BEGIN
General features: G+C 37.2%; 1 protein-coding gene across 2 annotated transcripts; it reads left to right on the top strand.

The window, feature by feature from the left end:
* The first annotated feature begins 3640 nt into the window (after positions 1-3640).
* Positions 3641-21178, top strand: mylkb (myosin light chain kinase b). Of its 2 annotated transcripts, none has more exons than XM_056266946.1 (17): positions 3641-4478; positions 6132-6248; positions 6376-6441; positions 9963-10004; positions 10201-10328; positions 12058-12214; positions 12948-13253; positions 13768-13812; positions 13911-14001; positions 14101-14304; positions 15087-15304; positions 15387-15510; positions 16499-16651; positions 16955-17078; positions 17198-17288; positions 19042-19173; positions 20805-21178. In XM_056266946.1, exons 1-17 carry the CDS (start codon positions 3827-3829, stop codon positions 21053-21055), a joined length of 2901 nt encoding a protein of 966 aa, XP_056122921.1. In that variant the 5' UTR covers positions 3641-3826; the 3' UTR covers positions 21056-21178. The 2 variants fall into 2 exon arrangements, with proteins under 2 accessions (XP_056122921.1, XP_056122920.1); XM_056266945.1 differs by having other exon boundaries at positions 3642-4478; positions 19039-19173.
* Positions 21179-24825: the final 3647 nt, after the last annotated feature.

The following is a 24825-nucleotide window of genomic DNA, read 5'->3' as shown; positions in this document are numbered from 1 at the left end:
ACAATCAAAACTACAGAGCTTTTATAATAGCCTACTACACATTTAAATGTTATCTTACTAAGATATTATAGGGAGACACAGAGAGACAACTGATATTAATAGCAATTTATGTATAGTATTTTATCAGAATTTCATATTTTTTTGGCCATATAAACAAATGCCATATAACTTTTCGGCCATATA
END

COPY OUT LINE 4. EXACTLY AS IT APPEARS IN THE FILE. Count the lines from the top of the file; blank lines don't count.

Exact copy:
* Positions 3641-21178, top strand: mylkb (myosin light chain kinase b). Of its 2 annotated transcripts, none has more exons than XM_056266946.1 (17): positions 3641-4478; positions 6132-6248; positions 6376-6441; positions 9963-10004; positions 10201-10328; positions 12058-12214; positions 12948-13253; positions 13768-13812; positions 13911-14001; positions 14101-14304; positions 15087-15304; positions 15387-15510; positions 16499-16651; positions 16955-17078; positions 17198-17288; positions 19042-19173; positions 20805-21178. In XM_056266946.1, exons 1-17 carry the CDS (start codon positions 3827-3829, stop codon positions 21053-21055), a joined length of 2901 nt encoding a protein of 966 aa, XP_056122921.1. In that variant the 5' UTR covers positions 3641-3826; the 3' UTR covers positions 21056-21178. The 2 variants fall into 2 exon arrangements, with proteins under 2 accessions (XP_056122921.1, XP_056122920.1); XM_056266945.1 differs by having other exon boundaries at positions 3642-4478; positions 19039-19173.